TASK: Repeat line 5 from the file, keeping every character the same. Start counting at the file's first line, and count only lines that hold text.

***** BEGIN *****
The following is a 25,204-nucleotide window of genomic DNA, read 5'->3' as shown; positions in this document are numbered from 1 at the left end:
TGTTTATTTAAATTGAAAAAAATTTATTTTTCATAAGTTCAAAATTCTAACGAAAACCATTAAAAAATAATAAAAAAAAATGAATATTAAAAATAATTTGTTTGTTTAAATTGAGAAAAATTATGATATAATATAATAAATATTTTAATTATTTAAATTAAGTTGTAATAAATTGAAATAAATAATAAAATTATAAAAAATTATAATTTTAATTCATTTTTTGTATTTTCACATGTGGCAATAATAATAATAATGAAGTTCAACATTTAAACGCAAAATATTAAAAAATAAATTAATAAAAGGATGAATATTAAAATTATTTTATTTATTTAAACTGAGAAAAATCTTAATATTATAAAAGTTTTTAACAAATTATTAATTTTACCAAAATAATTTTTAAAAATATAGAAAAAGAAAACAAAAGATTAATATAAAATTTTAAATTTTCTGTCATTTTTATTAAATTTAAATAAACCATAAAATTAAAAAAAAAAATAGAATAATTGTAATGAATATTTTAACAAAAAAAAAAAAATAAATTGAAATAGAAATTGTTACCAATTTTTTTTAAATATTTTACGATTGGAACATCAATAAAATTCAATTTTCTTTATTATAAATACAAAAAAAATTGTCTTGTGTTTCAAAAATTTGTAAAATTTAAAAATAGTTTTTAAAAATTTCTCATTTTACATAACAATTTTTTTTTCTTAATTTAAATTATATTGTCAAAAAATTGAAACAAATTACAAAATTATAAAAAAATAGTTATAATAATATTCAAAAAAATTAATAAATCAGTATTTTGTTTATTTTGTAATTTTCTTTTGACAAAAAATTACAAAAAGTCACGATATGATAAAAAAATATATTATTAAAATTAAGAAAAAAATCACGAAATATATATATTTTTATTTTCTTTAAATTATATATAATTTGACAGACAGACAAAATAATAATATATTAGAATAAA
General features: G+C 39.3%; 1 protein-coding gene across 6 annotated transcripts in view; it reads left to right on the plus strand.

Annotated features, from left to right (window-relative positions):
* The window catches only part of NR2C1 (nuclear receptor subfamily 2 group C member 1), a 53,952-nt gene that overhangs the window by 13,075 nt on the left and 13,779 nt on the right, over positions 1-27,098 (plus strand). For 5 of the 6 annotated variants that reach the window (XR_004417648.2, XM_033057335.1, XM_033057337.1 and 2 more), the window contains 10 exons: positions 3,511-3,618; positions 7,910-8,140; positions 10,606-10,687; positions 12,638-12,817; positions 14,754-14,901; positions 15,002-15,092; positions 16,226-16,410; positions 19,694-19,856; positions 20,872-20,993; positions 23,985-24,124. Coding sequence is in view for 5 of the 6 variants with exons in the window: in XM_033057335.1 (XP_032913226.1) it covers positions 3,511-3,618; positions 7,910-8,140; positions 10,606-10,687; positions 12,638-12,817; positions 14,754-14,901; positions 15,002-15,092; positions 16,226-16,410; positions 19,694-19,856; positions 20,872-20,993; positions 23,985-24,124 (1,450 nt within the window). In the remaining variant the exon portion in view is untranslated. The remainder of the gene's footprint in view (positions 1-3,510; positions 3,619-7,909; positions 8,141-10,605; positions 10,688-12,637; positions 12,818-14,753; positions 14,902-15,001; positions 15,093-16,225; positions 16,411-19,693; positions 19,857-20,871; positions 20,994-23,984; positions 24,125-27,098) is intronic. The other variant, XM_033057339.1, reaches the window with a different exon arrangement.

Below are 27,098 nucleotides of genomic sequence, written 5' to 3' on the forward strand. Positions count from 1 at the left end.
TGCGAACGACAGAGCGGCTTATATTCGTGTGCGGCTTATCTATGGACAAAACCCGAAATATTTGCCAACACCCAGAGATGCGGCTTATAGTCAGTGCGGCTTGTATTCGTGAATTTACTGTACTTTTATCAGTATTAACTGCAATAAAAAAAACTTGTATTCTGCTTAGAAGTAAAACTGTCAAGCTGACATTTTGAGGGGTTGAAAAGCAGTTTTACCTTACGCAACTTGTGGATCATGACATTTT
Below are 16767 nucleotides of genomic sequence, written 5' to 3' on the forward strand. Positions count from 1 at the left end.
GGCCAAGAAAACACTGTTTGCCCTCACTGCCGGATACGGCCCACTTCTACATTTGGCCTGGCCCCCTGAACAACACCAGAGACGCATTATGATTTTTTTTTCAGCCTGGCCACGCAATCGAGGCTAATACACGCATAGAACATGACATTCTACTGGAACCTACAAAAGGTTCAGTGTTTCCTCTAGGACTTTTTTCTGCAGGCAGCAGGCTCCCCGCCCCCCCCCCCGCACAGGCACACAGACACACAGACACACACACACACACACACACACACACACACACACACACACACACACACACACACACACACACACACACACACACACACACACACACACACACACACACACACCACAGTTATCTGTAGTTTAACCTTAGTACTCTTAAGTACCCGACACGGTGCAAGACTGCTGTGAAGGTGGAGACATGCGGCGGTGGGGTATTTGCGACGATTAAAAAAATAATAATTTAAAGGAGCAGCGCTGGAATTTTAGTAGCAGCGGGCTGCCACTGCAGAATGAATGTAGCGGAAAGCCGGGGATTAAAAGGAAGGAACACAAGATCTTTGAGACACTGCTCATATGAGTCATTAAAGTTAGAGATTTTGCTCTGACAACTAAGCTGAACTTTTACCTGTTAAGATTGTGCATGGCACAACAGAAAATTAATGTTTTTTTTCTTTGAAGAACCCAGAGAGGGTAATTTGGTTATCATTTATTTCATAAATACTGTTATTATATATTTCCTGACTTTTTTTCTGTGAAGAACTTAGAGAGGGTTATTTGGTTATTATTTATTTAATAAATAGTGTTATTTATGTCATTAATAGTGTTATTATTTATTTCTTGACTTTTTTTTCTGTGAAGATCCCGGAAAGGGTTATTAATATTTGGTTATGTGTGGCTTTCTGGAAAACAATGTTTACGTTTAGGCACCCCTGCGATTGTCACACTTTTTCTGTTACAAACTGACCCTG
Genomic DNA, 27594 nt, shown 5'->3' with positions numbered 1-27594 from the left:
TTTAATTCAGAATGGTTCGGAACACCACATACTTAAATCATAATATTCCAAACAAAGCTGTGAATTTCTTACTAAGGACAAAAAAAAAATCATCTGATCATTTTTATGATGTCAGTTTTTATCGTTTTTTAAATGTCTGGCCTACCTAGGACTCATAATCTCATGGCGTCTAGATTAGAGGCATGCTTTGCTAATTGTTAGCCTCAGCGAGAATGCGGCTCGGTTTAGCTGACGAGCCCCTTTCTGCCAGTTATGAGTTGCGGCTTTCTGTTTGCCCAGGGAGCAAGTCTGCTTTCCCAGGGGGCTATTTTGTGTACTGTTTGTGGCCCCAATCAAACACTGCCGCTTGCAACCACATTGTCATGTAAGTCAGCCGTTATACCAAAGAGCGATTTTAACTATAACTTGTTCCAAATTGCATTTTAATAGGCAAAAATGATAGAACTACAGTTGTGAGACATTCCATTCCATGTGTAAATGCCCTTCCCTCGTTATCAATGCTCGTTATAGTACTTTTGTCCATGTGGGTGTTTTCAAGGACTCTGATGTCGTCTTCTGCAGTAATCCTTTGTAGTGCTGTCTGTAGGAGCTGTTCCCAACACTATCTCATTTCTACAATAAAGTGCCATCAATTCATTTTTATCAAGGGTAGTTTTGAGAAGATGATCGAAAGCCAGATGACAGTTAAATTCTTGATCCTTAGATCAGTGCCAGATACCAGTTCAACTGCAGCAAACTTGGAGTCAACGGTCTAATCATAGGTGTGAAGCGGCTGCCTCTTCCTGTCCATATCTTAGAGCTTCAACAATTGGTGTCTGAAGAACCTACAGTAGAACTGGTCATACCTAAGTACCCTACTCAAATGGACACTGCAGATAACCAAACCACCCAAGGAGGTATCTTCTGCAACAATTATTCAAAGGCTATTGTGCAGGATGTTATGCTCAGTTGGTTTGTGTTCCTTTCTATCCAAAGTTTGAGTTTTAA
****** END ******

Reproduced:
* The window catches only part of NR2C1 (nuclear receptor subfamily 2 group C member 1), a 53,952-nt gene that overhangs the window by 13,075 nt on the left and 13,779 nt on the right, over positions 1-27,098 (plus strand). For 5 of the 6 annotated variants that reach the window (XR_004417648.2, XM_033057335.1, XM_033057337.1 and 2 more), the window contains 10 exons: positions 3,511-3,618; positions 7,910-8,140; positions 10,606-10,687; positions 12,638-12,817; positions 14,754-14,901; positions 15,002-15,092; positions 16,226-16,410; positions 19,694-19,856; positions 20,872-20,993; positions 23,985-24,124. Coding sequence is in view for 5 of the 6 variants with exons in the window: in XM_033057335.1 (XP_032913226.1) it covers positions 3,511-3,618; positions 7,910-8,140; positions 10,606-10,687; positions 12,638-12,817; positions 14,754-14,901; positions 15,002-15,092; positions 16,226-16,410; positions 19,694-19,856; positions 20,872-20,993; positions 23,985-24,124 (1,450 nt within the window). In the remaining variant the exon portion in view is untranslated. The remainder of the gene's footprint in view (positions 1-3,510; positions 3,619-7,909; positions 8,141-10,605; positions 10,688-12,637; positions 12,818-14,753; positions 14,902-15,001; positions 15,093-16,225; positions 16,411-19,693; positions 19,857-20,871; positions 20,994-23,984; positions 24,125-27,098) is intronic. The other variant, XM_033057339.1, reaches the window with a different exon arrangement.